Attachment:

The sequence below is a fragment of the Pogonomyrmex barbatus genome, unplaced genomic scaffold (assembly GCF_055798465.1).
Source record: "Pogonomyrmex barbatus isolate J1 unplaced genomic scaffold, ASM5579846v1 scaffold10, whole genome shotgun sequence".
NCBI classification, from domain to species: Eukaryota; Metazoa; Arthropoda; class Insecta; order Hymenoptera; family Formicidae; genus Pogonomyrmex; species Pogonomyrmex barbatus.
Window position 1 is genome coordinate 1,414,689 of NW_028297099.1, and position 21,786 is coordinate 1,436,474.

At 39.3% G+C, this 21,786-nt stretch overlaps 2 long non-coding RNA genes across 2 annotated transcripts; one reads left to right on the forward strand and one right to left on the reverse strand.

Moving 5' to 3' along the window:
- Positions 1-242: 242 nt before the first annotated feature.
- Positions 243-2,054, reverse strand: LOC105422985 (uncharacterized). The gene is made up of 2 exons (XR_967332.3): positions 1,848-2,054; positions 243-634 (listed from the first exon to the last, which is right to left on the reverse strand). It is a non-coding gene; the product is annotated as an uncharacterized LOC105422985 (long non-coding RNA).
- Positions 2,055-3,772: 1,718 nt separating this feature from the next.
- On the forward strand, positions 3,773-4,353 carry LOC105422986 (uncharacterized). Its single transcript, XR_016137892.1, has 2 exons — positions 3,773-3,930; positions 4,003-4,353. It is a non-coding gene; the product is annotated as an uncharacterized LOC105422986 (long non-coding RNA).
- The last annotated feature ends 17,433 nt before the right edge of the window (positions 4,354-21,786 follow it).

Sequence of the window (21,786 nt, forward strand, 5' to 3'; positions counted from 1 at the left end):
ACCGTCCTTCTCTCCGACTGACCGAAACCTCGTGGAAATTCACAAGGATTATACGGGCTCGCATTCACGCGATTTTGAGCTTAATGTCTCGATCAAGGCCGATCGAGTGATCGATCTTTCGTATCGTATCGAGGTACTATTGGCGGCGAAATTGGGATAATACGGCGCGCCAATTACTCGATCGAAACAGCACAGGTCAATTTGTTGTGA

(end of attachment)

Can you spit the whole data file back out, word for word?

The sequence below is a fragment of the Pogonomyrmex barbatus genome, unplaced genomic scaffold (assembly GCF_055798465.1).
Source record: "Pogonomyrmex barbatus isolate J1 unplaced genomic scaffold, ASM5579846v1 scaffold10, whole genome shotgun sequence".
NCBI classification, from domain to species: Eukaryota; Metazoa; Arthropoda; class Insecta; order Hymenoptera; family Formicidae; genus Pogonomyrmex; species Pogonomyrmex barbatus.
Window position 1 is genome coordinate 1,414,689 of NW_028297099.1, and position 21,786 is coordinate 1,436,474.

At 39.3% G+C, this 21,786-nt stretch overlaps 2 long non-coding RNA genes across 2 annotated transcripts; one reads left to right on the forward strand and one right to left on the reverse strand.

Moving 5' to 3' along the window:
- Positions 1-242: 242 nt before the first annotated feature.
- Positions 243-2,054, reverse strand: LOC105422985 (uncharacterized). The gene is made up of 2 exons (XR_967332.3): positions 1,848-2,054; positions 243-634 (listed from the first exon to the last, which is right to left on the reverse strand). It is a non-coding gene; the product is annotated as an uncharacterized LOC105422985 (long non-coding RNA).
- Positions 2,055-3,772: 1,718 nt separating this feature from the next.
- On the forward strand, positions 3,773-4,353 carry LOC105422986 (uncharacterized). Its single transcript, XR_016137892.1, has 2 exons — positions 3,773-3,930; positions 4,003-4,353. It is a non-coding gene; the product is annotated as an uncharacterized LOC105422986 (long non-coding RNA).
- The last annotated feature ends 17,433 nt before the right edge of the window (positions 4,354-21,786 follow it).

Sequence of the window (21,786 nt, forward strand, 5' to 3'; positions counted from 1 at the left end):
ACCGTCCTTCTCTCCGACTGACCGAAACCTCGTGGAAATTCACAAGGATTATACGGGCTCGCATTCACGCGATTTTGAGCTTAATGTCTCGATCAAGGCCGATCGAGTGATCGATCTTTCGTATCGTATCGAGGTACTATTGGCGGCGAAATTGGGATAATACGGCGCGCCAATTACTCGATCGAAACAGCACAGGTCAATTTGTTGTGA